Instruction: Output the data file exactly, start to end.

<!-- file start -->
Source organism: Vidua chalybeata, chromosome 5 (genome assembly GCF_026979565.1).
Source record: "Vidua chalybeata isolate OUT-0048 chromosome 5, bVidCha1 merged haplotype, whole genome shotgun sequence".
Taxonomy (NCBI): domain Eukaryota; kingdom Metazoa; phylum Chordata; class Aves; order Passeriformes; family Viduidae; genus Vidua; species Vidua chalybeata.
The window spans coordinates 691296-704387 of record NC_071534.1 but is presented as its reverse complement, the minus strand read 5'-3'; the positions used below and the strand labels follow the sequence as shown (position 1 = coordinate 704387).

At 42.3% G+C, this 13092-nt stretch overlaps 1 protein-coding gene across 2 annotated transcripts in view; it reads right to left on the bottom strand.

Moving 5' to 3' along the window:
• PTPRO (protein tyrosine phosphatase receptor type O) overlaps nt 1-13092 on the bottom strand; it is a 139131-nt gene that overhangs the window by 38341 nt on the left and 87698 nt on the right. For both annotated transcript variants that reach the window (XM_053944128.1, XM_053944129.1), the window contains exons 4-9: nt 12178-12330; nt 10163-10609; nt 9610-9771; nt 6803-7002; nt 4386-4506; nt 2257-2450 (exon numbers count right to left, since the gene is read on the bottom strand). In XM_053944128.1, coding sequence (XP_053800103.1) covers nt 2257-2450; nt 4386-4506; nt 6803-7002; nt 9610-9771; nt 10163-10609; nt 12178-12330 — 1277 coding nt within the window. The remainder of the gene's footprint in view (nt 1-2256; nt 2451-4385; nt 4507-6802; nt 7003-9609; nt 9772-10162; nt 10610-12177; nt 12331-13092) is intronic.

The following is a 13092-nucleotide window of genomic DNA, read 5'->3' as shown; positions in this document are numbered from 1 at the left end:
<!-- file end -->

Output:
Source organism: Vidua chalybeata, chromosome 5 (genome assembly GCF_026979565.1).
Source record: "Vidua chalybeata isolate OUT-0048 chromosome 5, bVidCha1 merged haplotype, whole genome shotgun sequence".
Taxonomy (NCBI): domain Eukaryota; kingdom Metazoa; phylum Chordata; class Aves; order Passeriformes; family Viduidae; genus Vidua; species Vidua chalybeata.
The window spans coordinates 691296-704387 of record NC_071534.1 but is presented as its reverse complement, the minus strand read 5'-3'; the positions used below and the strand labels follow the sequence as shown (position 1 = coordinate 704387).

At 42.3% G+C, this 13092-nt stretch overlaps 1 protein-coding gene across 2 annotated transcripts in view; it reads right to left on the bottom strand.

Moving 5' to 3' along the window:
• PTPRO (protein tyrosine phosphatase receptor type O) overlaps nt 1-13092 on the bottom strand; it is a 139131-nt gene that overhangs the window by 38341 nt on the left and 87698 nt on the right. For both annotated transcript variants that reach the window (XM_053944128.1, XM_053944129.1), the window contains exons 4-9: nt 12178-12330; nt 10163-10609; nt 9610-9771; nt 6803-7002; nt 4386-4506; nt 2257-2450 (exon numbers count right to left, since the gene is read on the bottom strand). In XM_053944128.1, coding sequence (XP_053800103.1) covers nt 2257-2450; nt 4386-4506; nt 6803-7002; nt 9610-9771; nt 10163-10609; nt 12178-12330 — 1277 coding nt within the window. The remainder of the gene's footprint in view (nt 1-2256; nt 2451-4385; nt 4507-6802; nt 7003-9609; nt 9772-10162; nt 10610-12177; nt 12331-13092) is intronic.

The following is a 13092-nucleotide window of genomic DNA, read 5'->3' as shown; positions in this document are numbered from 1 at the left end: